Karlie Kloss Shared Her Travel Woes on Twitter, and So Should You
June 8, 2016 by Brooke Bobb
America’s sweetheart supermodel had a rare public outburst on Tuesday and it happened, where else? The airport. Karlie Kloss was allegedly mistreated by Philippine Airlines staff after she missed her flight, so she took to Twitter and Snapchat to share her rage with her millions of followers. “[Philippine Airlines] has the WORST CUSTOMER SERVICE OF ALL TIME. Most BUDGET AIRLINE. Rude & disrespectful. Shame on you,” she tweeted. On Snapchat, Kloss shared a photo of herself at the airline’s economy counter, covered with the red-lettered words, “No one [flies] [Philippine] Airlines … and now I know why.” While the details of exactly what went down haven’t been revealed, it must’ve been quite frustrating for Kloss to react with such fury.
The cover girl isn’t the first major name to shout their travel woes from the virtual mountaintops, especially when it comes to lamenting the TSA. Way before there was #IHateTheWait, celebrities like Rebel Wilson and Adam Levine posted their own frustrated commentary to Twitter. As Wilson voiced: “Almost got arrested at LAX for carrying an Alexander McQueen knuckle-duster purse … then I got a lecture about how it is also bad to buy fake.” She continued, “I said, ‘I know I’m Australian but I do have some cash, it’s totes real!’—then I got another lecture about not arguing with them.” Levine’s tweet was more to the point: “First time being felt up by a TSA. #uncool.” At least they had a sense of humor about it.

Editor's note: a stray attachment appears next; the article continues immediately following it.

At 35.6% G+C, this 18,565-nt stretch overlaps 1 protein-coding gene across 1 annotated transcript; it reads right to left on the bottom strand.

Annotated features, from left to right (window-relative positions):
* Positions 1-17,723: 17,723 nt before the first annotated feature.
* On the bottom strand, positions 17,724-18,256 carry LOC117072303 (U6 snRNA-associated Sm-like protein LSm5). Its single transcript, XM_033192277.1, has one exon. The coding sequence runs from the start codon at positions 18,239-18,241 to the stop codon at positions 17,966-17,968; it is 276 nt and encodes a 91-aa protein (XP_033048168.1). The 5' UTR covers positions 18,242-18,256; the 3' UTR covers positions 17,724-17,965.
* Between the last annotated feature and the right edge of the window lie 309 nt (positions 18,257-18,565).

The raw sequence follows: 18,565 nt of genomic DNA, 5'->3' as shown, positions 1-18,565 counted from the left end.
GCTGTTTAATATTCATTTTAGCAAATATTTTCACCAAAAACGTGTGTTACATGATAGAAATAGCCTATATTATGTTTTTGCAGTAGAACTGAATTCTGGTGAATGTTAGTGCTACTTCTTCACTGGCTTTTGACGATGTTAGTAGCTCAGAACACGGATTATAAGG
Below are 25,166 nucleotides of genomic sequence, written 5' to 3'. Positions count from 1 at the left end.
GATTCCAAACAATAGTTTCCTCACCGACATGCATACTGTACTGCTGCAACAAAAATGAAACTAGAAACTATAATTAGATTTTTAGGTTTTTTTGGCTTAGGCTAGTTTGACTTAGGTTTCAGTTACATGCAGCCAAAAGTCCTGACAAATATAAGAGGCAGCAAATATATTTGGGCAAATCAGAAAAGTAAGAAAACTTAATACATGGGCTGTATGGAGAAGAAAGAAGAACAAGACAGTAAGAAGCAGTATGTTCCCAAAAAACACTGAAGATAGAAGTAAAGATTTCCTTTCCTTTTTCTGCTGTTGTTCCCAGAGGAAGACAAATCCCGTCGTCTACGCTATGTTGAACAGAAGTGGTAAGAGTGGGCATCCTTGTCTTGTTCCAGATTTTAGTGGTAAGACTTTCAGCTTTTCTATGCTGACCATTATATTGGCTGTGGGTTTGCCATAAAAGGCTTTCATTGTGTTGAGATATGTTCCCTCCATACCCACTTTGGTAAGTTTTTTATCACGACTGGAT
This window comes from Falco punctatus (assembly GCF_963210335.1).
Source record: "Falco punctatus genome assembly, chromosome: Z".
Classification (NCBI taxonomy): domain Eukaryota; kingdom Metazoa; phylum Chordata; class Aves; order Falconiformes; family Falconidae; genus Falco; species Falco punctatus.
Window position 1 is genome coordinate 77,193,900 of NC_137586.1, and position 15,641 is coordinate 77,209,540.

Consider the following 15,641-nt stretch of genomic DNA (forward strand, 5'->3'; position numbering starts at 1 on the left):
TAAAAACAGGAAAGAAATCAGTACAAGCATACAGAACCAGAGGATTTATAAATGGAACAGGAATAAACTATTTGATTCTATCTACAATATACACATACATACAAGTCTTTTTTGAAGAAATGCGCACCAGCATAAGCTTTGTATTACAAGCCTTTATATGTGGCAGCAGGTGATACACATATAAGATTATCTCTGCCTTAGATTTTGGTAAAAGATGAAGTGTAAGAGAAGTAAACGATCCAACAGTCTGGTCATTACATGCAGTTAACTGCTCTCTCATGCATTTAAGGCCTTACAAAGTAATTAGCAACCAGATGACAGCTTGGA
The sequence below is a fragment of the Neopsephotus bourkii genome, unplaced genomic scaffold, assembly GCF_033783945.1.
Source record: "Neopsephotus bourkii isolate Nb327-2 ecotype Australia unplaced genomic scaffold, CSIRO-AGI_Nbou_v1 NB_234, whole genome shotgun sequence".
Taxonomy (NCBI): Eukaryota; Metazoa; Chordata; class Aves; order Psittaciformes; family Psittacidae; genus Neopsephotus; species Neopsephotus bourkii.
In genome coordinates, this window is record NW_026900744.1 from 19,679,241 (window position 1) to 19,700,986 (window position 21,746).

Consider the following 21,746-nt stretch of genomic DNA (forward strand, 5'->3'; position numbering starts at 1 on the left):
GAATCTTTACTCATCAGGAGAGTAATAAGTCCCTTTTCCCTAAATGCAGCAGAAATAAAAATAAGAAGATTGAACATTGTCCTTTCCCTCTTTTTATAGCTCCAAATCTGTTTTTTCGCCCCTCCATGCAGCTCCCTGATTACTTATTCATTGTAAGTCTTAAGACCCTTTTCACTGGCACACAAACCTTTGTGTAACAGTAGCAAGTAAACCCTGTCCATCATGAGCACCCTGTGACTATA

While we’re still waiting for the TSA to make some necessary changes, it seems like voicing your complaints to an airline or airport on social media does make some sort of a difference—particularly if you have millions of followers. Shortly after Kloss posted her assessment of the Philippine Airlines customer service, the company responded to her with this tweet: “@karliekloss Hi Karlie. We sincerely apologize for the inconvenience and the disappointment you felt. Please let us know your concern and your ticket details through DM.” It’s a start. In fact, more and more airlines are starting to embrace social media as their signature customer service outlet, especially in light of increased complaint volume. According to a study released last year by social media analysis software firm Crimson Hexagon, 47 percent of Twitter posts about five large U.S. airlines were negative, while positive comments accounted for just 20 percent. The airlines are pretty much now forced to respond in real time to this bubbling online anger.
So tweet, snap, and ’gram on, angry traveler. You just may get the answer, or appeasement, you’ve been looking for—even if you aren’t one of the most famous models in the world.